The National Highway Traffic Safety Administration (NHTSA) has released a report installing technology that allows passenger cars and light trucks to communicate with other vehicles within 300 yards could prevent more than half a million left-turn and intersection crashes and save more than a thousand lives every year, and it is working on new rules that would eventually make the technology mandatory.
“This technology could move us from helping people survive crashes to helping them avoid crashes altogether - saving lives, saving money and even saving fuel thanks to the widespread benefits it offers," said Transportation Secretary Anthony Foxx, the Associated Press reports.
NHTSA: New tech could reduce many common accidents
Many cars already have collision avoidance systems that use perimeter sensors to react faster than a driver’s reflexes to avoid, or at least reduce the severity of, collisions. But this new technology would give more than a split-second warning, and at least for now it sounds like it would notify the driver instead taking control of the car.
That way if a car is going too fast to realistically stop as the light turns from yellow to red, someone waiting at the intersection could be notified to wait a second after the light turns green. Or if two cars do have an accident every other driver in the vicinity can be notified so that there is less chance of a major pile-up. Drivers who are within both 300 yards of the accident and the nearest exit might even save a bit of time by getting off the highway instead of getting stuck in a traffic jam.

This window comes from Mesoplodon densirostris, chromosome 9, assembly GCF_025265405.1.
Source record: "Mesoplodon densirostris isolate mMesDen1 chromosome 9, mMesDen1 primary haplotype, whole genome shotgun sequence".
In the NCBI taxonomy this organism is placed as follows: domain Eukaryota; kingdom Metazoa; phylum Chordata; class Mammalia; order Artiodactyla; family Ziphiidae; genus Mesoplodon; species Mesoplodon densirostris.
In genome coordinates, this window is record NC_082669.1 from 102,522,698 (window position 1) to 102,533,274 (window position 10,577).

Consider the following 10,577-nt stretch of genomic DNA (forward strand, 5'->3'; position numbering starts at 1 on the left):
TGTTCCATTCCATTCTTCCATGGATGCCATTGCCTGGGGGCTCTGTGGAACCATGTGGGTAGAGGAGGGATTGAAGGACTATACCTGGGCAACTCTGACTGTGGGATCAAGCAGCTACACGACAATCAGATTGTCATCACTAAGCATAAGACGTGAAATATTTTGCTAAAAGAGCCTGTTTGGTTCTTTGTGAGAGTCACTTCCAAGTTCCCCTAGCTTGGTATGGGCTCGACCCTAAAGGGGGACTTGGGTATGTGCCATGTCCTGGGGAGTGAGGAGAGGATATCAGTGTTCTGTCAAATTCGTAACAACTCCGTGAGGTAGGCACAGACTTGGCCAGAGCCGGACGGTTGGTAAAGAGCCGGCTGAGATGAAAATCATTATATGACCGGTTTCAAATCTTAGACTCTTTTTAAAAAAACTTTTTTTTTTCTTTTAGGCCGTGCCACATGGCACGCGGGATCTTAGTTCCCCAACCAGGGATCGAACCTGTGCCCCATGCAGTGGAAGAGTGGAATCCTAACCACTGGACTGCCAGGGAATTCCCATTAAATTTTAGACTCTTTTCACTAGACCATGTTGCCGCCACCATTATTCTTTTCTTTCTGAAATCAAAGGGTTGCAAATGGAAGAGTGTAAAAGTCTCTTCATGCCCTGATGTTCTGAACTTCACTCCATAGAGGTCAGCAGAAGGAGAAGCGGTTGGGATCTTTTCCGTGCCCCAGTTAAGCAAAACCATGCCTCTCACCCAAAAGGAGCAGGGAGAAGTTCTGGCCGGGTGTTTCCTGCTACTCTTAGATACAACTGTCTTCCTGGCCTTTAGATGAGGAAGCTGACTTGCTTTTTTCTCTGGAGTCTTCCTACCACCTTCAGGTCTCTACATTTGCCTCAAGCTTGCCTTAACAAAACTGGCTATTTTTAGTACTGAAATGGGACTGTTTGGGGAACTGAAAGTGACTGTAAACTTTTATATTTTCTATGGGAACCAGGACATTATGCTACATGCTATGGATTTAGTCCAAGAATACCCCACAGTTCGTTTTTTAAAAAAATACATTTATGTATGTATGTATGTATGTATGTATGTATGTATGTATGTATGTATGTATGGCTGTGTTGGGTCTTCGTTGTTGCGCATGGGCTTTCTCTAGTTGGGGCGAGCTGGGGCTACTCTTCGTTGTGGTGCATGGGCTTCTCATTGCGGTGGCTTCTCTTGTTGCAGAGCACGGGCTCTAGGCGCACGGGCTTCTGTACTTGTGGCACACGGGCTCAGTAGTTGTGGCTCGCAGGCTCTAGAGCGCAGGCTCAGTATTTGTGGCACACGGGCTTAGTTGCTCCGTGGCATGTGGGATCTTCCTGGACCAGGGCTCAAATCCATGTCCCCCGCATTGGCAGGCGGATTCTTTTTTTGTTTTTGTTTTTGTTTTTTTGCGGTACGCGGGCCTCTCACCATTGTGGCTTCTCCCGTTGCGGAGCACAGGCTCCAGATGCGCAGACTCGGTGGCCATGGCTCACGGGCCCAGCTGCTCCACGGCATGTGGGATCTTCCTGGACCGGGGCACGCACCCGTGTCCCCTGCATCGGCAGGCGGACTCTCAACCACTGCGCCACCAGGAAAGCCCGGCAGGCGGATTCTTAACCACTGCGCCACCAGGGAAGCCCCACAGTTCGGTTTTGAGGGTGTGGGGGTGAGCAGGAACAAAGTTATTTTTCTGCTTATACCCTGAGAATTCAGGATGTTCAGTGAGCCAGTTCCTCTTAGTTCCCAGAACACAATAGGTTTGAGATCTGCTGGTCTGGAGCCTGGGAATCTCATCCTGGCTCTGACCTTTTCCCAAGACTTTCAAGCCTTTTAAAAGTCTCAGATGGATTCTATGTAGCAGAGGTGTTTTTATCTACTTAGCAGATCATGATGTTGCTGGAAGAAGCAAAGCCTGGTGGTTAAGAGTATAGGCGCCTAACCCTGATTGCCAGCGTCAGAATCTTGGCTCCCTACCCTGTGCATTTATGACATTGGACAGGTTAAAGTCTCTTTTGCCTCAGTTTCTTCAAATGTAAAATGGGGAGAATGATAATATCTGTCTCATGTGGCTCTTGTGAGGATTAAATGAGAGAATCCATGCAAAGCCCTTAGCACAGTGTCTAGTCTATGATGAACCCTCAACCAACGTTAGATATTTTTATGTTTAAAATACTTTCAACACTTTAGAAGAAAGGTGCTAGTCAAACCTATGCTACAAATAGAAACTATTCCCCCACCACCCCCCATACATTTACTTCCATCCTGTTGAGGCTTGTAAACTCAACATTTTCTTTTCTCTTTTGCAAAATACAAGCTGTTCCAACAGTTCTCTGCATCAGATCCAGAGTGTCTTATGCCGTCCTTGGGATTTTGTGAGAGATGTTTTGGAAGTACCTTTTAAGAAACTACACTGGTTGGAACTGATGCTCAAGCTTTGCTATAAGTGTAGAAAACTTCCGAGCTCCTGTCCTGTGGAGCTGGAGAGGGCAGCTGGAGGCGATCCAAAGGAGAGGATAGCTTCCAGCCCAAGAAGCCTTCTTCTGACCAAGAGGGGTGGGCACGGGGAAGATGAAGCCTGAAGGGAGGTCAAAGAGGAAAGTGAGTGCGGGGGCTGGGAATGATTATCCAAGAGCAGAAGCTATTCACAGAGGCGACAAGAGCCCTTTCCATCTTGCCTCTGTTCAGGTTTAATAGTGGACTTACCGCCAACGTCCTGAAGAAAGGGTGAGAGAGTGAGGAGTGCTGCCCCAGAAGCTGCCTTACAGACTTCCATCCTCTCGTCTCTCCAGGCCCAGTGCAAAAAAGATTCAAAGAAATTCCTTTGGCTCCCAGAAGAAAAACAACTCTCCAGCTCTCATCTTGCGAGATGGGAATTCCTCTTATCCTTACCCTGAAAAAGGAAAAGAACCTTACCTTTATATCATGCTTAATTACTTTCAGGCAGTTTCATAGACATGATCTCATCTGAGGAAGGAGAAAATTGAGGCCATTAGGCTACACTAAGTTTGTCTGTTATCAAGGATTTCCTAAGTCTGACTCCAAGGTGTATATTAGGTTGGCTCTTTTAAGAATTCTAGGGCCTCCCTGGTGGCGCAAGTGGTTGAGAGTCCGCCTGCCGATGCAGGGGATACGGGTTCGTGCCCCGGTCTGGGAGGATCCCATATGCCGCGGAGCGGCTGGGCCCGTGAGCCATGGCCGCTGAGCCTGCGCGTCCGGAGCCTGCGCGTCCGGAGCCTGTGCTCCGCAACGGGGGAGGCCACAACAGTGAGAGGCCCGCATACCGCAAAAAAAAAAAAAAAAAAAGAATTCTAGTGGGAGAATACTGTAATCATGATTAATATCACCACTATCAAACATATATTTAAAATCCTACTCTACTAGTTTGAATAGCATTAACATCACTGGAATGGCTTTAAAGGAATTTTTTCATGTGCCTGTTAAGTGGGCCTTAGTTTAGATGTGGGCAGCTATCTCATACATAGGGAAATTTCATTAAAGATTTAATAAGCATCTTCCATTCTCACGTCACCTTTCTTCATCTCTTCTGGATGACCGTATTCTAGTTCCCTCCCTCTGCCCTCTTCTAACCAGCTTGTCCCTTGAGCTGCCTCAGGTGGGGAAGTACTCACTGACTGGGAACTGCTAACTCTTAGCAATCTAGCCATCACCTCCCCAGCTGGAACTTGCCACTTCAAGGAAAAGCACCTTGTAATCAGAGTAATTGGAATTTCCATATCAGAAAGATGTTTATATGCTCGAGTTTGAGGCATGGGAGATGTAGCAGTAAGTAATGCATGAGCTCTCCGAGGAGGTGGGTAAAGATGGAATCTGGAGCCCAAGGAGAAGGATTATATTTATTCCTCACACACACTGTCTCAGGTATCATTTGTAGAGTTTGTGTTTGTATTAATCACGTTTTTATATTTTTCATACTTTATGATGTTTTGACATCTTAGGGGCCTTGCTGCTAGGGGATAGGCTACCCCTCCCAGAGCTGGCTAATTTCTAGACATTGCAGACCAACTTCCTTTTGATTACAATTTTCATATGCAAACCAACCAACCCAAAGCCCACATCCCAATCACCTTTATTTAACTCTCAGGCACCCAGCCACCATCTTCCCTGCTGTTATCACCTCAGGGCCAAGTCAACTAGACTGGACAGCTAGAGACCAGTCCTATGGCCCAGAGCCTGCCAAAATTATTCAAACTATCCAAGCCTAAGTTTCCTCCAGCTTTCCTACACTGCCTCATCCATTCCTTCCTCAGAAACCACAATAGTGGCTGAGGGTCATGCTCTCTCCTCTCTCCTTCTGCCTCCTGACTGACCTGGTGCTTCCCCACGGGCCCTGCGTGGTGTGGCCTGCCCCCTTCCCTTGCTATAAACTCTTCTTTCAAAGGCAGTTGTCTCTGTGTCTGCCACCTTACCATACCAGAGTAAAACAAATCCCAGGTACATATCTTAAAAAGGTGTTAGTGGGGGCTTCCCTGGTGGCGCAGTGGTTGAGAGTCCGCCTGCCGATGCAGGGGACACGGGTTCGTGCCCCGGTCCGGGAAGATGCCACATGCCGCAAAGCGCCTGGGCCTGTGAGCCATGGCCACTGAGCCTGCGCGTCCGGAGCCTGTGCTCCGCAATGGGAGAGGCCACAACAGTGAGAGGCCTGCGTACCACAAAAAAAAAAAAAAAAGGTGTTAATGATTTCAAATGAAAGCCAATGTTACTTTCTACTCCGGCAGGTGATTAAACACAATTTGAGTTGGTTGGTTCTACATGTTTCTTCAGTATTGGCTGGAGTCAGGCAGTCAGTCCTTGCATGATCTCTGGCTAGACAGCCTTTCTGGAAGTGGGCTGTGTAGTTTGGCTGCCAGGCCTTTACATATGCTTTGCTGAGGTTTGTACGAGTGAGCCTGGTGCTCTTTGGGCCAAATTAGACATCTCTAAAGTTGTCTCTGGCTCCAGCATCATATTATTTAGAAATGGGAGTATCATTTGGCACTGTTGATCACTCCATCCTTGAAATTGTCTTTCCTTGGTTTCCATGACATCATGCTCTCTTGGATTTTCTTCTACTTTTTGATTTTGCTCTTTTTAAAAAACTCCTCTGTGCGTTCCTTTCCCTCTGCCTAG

NHTSA: Rules point to greater vehicle automation
But this new system does raise a couple of difficult new questions. If our waiting driver in the first example ignores the car’s warning and enters the intersection, resulting in an accident, who is at fault? It might seem obvious that the person running a red light is at fault, but is it really that far-fetched to imagine a lawyer in a wrongful death civil suit arguing that the driver had an obligation to heed the car’s warning and avoid the collision?
While it’s not a part of the current proposal, the new NHTSA requirements that are being written up also seem to point to cars’ continued automation. That’s not to say that we will all be riding around in Google Inc (NASDAQ:GOOG)'s self-driving cars in the near future, if our cars are already keeping track of each other on the road, and collision avoidance systems are installed in many of them, it’s only a matter of time before the two are connected.